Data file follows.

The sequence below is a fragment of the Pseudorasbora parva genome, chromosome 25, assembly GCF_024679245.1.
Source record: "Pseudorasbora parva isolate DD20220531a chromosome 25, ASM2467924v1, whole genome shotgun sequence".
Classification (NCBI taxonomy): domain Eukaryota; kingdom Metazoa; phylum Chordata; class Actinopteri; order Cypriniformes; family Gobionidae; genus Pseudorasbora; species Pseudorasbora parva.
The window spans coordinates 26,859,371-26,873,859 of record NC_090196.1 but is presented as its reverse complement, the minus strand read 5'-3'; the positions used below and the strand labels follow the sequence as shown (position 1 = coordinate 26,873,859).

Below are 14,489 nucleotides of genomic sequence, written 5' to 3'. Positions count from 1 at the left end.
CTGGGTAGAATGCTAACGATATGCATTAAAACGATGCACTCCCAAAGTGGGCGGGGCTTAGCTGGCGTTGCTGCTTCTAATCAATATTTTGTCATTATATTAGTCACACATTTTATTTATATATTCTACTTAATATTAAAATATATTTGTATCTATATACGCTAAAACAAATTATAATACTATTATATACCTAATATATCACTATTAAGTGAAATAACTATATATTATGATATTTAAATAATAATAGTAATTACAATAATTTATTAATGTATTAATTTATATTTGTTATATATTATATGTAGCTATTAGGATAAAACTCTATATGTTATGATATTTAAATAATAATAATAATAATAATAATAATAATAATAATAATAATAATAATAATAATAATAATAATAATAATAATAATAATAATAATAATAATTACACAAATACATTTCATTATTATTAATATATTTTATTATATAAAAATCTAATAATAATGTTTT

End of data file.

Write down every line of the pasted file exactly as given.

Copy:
The sequence below is a fragment of the Pseudorasbora parva genome, chromosome 25, assembly GCF_024679245.1.
Source record: "Pseudorasbora parva isolate DD20220531a chromosome 25, ASM2467924v1, whole genome shotgun sequence".
Classification (NCBI taxonomy): domain Eukaryota; kingdom Metazoa; phylum Chordata; class Actinopteri; order Cypriniformes; family Gobionidae; genus Pseudorasbora; species Pseudorasbora parva.
The window spans coordinates 26,859,371-26,873,859 of record NC_090196.1 but is presented as its reverse complement, the minus strand read 5'-3'; the positions used below and the strand labels follow the sequence as shown (position 1 = coordinate 26,873,859).

Below are 14,489 nucleotides of genomic sequence, written 5' to 3'. Positions count from 1 at the left end.
CTGGGTAGAATGCTAACGATATGCATTAAAACGATGCACTCCCAAAGTGGGCGGGGCTTAGCTGGCGTTGCTGCTTCTAATCAATATTTTGTCATTATATTAGTCACACATTTTATTTATATATTCTACTTAATATTAAAATATATTTGTATCTATATACGCTAAAACAAATTATAATACTATTATATACCTAATATATCACTATTAAGTGAAATAACTATATATTATGATATTTAAATAATAATAGTAATTACAATAATTTATTAATGTATTAATTTATATTTGTTATATATTATATGTAGCTATTAGGATAAAACTCTATATGTTATGATATTTAAATAATAATAATAATAATAATAATAATAATAATAATAATAATAATAATAATAATAATAATAATAATAATAATAATAATAATAATAATAATTACACAAATACATTTCATTATTATTAATATATTTTATTATATAAAAATCTAATAATAATGTTTT